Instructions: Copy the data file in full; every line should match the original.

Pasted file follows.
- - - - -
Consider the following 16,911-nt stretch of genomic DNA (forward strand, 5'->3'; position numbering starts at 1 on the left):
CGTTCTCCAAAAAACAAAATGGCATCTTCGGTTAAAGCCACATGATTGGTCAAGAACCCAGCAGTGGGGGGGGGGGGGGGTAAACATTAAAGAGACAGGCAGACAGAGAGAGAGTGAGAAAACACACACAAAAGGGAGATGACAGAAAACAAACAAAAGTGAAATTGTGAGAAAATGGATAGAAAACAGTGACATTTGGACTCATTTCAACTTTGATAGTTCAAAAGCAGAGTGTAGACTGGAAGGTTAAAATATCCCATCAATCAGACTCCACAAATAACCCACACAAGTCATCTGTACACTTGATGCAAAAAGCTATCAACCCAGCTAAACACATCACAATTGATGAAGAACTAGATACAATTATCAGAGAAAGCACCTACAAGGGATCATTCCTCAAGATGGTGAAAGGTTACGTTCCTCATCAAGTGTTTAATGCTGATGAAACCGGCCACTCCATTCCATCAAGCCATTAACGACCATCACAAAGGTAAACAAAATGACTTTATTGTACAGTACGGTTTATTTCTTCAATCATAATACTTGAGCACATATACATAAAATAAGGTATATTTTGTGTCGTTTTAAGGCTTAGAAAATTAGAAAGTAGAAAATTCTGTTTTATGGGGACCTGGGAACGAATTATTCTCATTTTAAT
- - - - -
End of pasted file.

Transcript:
Consider the following 16,911-nt stretch of genomic DNA (forward strand, 5'->3'; position numbering starts at 1 on the left):
CGTTCTCCAAAAAACAAAATGGCATCTTCGGTTAAAGCCACATGATTGGTCAAGAACCCAGCAGTGGGGGGGGGGGGGGGTAAACATTAAAGAGACAGGCAGACAGAGAGAGAGTGAGAAAACACACACAAAAGGGAGATGACAGAAAACAAACAAAAGTGAAATTGTGAGAAAATGGATAGAAAACAGTGACATTTGGACTCATTTCAACTTTGATAGTTCAAAAGCAGAGTGTAGACTGGAAGGTTAAAATATCCCATCAATCAGACTCCACAAATAACCCACACAAGTCATCTGTACACTTGATGCAAAAAGCTATCAACCCAGCTAAACACATCACAATTGATGAAGAACTAGATACAATTATCAGAGAAAGCACCTACAAGGGATCATTCCTCAAGATGGTGAAAGGTTACGTTCCTCATCAAGTGTTTAATGCTGATGAAACCGGCCACTCCATTCCATCAAGCCATTAACGACCATCACAAAGGTAAACAAAATGACTTTATTGTACAGTACGGTTTATTTCTTCAATCATAATACTTGAGCACATATACATAAAATAAGGTATATTTTGTGTCGTTTTAAGGCTTAGAAAATTAGAAAGTAGAAAATTCTGTTTTATGGGGACCTGGGAACGAATTATTCTCATTTTAAT